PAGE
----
November 12, 2020

Attorney Explains How E. Coli O157:H7 Bacteria Cause STEC Infection and HUS and Why Lawsuits Are Filed in the Romaine Lettuce Outbreak

With the multistate E. coli O157:H7 HUS outbreak linked to romaine lettuce sickening so many people in the U.S., many people are asking for details about this bacteria and what a STEC infection does to the human body. We asked an attorney to explain how E. coli bacteria damage the body and why people file lawsuits.

E. coli O157:H7 Bacteria Cause STEC Infection HUS

Most types of E. coli bacteria won’t hurt you. But some, especially the kinds that produce Shiga toxins, can cause serious illness and can even be deadly.

E. coli are rod-shaped, gram-negative bacteria. They are found everywhere: in food, in soil, and in the intestines of people and animals, especially ruminant animals such as cows and goats. The E. coli bacteria that cause illness are called Shiga toxin-producing E. coli, or STEC.

The most common STEC is E. coil O157:H7. There are other serogroups of E. coli that cause illness; these are called non-O157 STECs, and include E. coli O121, E. coli O145, and others. The CDC estimates that every year in the United States, STEC causes 265,000 illnesses, 3,600 hospitalizations and 30 deaths.

There are two kinds of Shiga toxins produced in a STEC infection: Stx1 and Stx2. In the current outbreak linked to romaine lettuce, Stx2, which causes more damage, has been produced by this bacteria. That explains why the HUS development and hospitalization rate is higher in this outbreak than the average outbreak.

The Shiga toxins that these bacteria produce cause damage to the body in several ways. ¬†First, the toxins cause hemorrhagic colitis, or shedding of the intestinal walls, that produces the bloody diarrhea typical of this infection. If the toxins then enter the blood stream they can get into the central nervous system and the kidneys. That’s when hemolytic uremic syndrome, or HUS, can develop.

In the kidneys, the Stx1 and 2 toxins bind to receptors on some of the cell membranes. The toxin moves to areas in the cells called Golgi apparatus and to the membrane of the cell nucleus. The toxin kills the cells, which can cause kidney failure. And the toxins can also destroy red blood cells in the bloodstream. When those cells go through the kidney’s filtration system, they clog little tubes and cause more damage.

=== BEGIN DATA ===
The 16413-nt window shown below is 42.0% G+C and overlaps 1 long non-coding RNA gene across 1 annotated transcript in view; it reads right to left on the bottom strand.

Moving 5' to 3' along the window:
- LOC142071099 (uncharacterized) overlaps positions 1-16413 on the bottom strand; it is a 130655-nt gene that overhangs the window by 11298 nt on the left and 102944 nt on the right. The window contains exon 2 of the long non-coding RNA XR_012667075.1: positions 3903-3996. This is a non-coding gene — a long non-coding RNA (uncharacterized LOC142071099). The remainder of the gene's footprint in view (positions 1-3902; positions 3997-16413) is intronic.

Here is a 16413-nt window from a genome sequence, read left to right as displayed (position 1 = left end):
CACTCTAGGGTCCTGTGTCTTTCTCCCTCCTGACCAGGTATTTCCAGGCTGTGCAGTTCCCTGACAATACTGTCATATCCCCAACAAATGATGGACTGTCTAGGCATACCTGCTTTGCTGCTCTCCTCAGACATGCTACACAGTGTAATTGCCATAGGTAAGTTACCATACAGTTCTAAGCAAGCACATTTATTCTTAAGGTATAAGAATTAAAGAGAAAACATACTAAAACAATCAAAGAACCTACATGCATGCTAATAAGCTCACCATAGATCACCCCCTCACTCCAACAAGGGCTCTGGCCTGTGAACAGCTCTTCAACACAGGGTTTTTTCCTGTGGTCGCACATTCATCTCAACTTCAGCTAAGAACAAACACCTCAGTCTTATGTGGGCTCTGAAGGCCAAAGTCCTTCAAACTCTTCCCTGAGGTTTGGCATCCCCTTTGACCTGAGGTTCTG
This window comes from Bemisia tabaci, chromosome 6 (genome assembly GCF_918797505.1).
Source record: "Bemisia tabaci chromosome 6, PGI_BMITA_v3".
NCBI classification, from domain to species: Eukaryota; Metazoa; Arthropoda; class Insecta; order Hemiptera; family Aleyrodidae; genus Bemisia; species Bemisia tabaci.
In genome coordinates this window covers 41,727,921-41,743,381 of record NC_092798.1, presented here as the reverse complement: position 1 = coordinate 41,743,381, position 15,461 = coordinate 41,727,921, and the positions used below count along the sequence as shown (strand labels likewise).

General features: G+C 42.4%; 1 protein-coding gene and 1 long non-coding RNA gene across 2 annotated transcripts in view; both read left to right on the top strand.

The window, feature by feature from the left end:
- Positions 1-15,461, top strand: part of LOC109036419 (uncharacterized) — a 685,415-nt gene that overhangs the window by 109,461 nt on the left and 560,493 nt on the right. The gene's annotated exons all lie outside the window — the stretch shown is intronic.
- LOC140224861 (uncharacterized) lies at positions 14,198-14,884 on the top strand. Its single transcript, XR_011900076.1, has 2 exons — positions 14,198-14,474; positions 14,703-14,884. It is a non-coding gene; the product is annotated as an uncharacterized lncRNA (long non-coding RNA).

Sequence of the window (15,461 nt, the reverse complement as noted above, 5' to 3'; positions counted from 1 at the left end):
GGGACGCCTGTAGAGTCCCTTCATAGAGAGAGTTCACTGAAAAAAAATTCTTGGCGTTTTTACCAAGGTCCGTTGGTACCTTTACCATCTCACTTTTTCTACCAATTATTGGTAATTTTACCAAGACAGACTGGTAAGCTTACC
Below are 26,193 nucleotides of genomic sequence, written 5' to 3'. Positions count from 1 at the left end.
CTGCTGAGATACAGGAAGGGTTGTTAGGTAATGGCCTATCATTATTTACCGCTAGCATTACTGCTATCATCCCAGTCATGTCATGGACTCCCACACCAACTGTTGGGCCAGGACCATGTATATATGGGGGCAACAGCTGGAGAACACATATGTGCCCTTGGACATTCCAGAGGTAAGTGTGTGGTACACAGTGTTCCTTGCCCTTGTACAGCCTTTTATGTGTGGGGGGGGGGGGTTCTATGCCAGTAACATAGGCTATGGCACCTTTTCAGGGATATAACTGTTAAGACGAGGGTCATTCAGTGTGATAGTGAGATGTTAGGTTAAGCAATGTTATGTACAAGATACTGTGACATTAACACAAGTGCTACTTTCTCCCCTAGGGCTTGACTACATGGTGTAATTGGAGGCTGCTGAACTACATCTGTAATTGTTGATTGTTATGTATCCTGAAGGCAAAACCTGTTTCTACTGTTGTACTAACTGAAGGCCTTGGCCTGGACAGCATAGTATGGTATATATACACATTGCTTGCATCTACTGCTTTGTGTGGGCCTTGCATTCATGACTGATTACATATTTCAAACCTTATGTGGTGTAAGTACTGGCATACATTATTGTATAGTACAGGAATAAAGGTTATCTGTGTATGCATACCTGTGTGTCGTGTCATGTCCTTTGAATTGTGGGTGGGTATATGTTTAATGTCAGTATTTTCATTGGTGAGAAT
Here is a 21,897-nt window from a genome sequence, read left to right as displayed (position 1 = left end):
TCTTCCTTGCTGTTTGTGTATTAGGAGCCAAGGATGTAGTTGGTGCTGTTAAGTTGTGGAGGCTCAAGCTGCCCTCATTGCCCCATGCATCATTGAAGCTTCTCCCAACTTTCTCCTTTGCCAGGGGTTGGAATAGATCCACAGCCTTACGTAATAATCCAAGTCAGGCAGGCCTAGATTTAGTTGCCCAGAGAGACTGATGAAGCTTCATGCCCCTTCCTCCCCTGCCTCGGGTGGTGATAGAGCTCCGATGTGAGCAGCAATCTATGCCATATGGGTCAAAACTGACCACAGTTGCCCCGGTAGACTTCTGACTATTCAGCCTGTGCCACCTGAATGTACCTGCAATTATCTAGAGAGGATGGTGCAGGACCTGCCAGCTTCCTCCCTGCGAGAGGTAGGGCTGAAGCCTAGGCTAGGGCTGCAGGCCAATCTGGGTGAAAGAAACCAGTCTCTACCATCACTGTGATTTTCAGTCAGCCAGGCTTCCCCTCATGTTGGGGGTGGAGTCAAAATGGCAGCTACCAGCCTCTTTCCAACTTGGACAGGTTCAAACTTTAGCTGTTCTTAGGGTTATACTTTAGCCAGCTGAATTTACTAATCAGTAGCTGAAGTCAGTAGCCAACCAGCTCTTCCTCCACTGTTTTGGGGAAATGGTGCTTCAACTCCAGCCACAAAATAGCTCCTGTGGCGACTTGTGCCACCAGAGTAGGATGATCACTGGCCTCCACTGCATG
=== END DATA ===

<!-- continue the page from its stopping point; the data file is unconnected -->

About 30% of HUS patients suffer from central nervous system complications. Those complications can include cortical blindness, poor fine motor coordination, coma, and seizures.

While anyone of any age can get sick if they ingest this pathogenic bacteria, there are some groups that are more likely to develop hemolytic uremic syndrome. Children under the age of 10, more specifically 5, and adults over the age of 65 are more susceptible.

The symptoms of a STEC infection include painful and severe cramps in the abdomen and stomach along with bloody and watery diarrhea. If a fever is present, it is usually mild.

About 5 to 10% of these patients will develop hemolytic uremic syndrome. Symptoms of HUS include urinating less often, feeling very tired, and losing color in cheeks and inside the lower eyelids. Easy bruising and bleeding from the nose or mouth are other symptoms. These people need to be hospitalized. Some will develop kidney failure and need a transplant in the future. And some will die. In this outbreak, 15% of the patients have developed HUS, which is strikingly high.

There are ways to protect yourself against a STEC infection. The variables you can control include avoiding raw milk and raw milk products, unpasteurized juice, and raw, rare, and undercooked ground beef. Unfortunately, consumers can’t protect themselves agains outbreaks such as the one linked to romaine lettuce and other ready-to-eat foods until they are notified by public health officials. Consumers should try to stay aware about outbreaks and recalls and act accordingly.

In this outbreak, lawsuits have been filed against four restaurants. They include Panera, Red Lobster, Texas Road House, and Papa Murphy’s.


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